Why You Should Celebrate Your Birth-Day As Well As Your Birthday

Have you ever stopped and thought about your birthday as also being your parents' birth–day? 

Happy birthday to you, happy birthday to you! Another year older, let the celebrations begin, bring on the presents and let’s have a party! But have you ever stopped and thought about your birthday as also being your parents' birth–day?
The day you entered the world making them parents? No? Well, you wouldn’t be alone if you haven’t.
Were you the eldest, middle or youngest child? Maybe you are an only child. Maybe you are adopted or fostered. Whatever your status in the family group know that the day you arrived you made your parents a mum and dad, either for the first time, the only time, or perhaps, for some, numerous times. For me, my son is my only biological child after several heartbreaking miscarriages. 
I never fully appreciated the fact that my birthday wasn’t just about me but it was also about my parents; my parents bringing another daughter into the world and into their family; a new sibling and a new grandchild. I did not appreciate that until I was celebrating my stepchildren’s birthdays with them and also more so when I had my own son.
The special day for them is also a special day for you both. The joy my husband and I felt when our son was safely delivered was the best; the day we became parents together, completing us as a family; providing a little brother for my stepchildren to love and to cherish; a new grandchild for our parents and a new cousin and nephew to our ever-growing family. 
It saddens me when divorced parents bicker or cannot agree when they should each see their own child or children on their birthdays. Some think birthdays are a good time to take revenge on a partner by not allowing them access on the child’s birthday or simply by organising the child’s party on their time, a party the father is not invited to attend.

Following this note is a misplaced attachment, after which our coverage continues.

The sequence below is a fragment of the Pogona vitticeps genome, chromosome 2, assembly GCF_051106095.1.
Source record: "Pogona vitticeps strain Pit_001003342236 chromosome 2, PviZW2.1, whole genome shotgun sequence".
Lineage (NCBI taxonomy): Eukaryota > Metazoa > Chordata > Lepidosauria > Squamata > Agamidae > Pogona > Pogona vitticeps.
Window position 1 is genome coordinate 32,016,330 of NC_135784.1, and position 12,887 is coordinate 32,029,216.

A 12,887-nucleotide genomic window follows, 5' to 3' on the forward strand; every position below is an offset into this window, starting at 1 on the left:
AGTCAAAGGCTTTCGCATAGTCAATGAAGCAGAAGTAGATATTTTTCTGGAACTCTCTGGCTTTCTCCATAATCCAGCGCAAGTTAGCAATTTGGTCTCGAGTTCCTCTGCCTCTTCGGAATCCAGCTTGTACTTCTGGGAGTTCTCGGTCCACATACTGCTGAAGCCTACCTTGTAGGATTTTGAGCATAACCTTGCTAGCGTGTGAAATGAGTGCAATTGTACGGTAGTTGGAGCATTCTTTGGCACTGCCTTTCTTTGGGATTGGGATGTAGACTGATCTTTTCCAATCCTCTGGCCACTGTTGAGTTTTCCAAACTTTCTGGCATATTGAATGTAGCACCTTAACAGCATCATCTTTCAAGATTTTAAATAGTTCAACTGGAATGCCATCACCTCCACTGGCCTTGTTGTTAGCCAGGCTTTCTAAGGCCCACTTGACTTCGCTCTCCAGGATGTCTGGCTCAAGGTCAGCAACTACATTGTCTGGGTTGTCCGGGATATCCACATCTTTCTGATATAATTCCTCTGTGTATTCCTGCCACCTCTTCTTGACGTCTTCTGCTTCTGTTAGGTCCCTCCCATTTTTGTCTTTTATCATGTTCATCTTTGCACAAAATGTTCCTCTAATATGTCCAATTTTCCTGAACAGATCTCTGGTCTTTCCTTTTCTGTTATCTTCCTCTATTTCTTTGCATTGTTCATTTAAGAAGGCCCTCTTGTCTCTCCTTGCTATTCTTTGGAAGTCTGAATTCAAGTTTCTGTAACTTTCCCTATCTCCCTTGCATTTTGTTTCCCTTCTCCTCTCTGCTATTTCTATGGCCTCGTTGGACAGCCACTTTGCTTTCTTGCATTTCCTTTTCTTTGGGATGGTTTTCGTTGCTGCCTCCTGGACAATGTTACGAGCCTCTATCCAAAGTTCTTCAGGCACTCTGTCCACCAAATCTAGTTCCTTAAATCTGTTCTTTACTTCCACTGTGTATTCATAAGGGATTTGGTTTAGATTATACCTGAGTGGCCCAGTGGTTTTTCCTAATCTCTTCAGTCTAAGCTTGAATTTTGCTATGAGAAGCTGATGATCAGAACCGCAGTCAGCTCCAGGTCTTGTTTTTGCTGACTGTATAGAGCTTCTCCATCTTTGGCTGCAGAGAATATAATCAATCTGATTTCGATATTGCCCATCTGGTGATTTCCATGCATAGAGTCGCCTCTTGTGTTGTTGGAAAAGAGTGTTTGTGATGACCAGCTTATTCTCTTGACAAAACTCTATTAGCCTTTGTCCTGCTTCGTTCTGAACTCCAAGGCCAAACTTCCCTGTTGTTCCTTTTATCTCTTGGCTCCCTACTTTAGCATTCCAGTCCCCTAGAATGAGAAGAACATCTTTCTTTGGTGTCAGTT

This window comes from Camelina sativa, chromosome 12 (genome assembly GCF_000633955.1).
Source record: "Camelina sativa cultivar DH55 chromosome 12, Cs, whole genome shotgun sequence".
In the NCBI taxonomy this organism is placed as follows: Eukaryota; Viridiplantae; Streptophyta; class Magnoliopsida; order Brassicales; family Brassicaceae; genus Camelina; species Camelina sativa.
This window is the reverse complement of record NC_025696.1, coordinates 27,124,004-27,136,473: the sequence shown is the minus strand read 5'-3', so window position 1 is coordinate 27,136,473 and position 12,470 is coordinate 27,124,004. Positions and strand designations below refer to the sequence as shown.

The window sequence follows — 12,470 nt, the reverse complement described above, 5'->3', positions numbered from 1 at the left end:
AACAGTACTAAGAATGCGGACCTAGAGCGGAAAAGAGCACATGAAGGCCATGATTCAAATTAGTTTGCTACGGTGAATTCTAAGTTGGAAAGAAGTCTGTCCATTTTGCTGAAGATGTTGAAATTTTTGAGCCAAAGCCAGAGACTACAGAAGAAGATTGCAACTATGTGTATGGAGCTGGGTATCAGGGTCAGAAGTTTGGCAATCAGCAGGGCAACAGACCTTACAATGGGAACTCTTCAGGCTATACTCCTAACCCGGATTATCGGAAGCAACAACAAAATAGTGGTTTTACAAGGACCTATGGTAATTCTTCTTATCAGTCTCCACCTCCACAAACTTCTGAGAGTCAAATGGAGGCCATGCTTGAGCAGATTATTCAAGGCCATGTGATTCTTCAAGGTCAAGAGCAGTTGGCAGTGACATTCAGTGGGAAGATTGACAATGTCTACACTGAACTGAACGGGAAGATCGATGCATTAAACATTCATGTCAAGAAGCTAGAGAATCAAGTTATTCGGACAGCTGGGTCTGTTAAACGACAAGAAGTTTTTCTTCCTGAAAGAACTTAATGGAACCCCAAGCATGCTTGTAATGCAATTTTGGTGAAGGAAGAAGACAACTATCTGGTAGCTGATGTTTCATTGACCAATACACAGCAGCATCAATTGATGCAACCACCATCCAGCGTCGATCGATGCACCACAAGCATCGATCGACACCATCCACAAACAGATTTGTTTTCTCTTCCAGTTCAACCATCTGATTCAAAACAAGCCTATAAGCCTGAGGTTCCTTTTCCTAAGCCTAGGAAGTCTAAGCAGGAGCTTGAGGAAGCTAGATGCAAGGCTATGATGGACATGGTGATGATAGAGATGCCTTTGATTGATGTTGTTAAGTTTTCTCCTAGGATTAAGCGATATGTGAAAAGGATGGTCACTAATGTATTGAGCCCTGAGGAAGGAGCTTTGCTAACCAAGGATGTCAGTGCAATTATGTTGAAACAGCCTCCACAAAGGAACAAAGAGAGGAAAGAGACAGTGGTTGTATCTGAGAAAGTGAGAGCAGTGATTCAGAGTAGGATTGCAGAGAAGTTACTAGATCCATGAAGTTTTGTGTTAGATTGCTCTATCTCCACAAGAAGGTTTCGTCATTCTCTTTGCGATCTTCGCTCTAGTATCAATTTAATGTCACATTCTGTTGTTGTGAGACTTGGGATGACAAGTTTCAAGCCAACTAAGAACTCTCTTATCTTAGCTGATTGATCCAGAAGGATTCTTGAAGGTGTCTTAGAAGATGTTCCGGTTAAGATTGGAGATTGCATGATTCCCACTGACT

Just as the case is for mothers, fathers are also entitled to see their children on their birthdays, divorced or simply separated. Not allowing a father to see a child on their birthday or the child to see their father on their birthday because of a bitterness you continue to hold against your ex-partner is doing no-one any good, not you and especially not the child involved. 
You as a parent have no right to prevent a mother or father (without REAL reason, and revenge is not a reason) from seeing their children on their birthdays, especially not if they went to see each other. 
Also what about grandparents? Your arrival made them grandparents for the first time or once again. Your arrival into the family also affected them. They may want to see you and celebrate with you. If there is bitterness between parents then how are grandparents supposed to see you and celebrate with you on or around your birthday? 
A lot of love and joy is felt by many when a child is born. A celebration of a birth-day is beautiful and should encompass more family and leave bitterness behind. 
I now make a point of wishing family and friends a Happy Birth-day as well as wishing a Happy Birthday to their child. Love, life and laughter. Life is short, enjoy it to the max.
Kathryn Maile is stepmum to three children and mum to one of her own. She will happily share more ‘food for thought’ on step-parenting and the challenges faced throughout in her blog, www.mystepmumandme.co.uk. If anyone would like to get in touch please do so via her email [email protected].

Kathryn Maile

Kathryn Maile is stepmum to three children and mum to one of her own. She will happily share more 'food for thought' on step-parenting and the challenges faced throughout in her blog.

Read more by Kathryn
{{ post.excerpt }}
{{ post.content.formatted }}

What is Family Friendly HQ?

Family Friendly HQ is Ireland’s trusted parenting community, dedicated to mums and dads, and families of all shapes and sizes.

Read more about us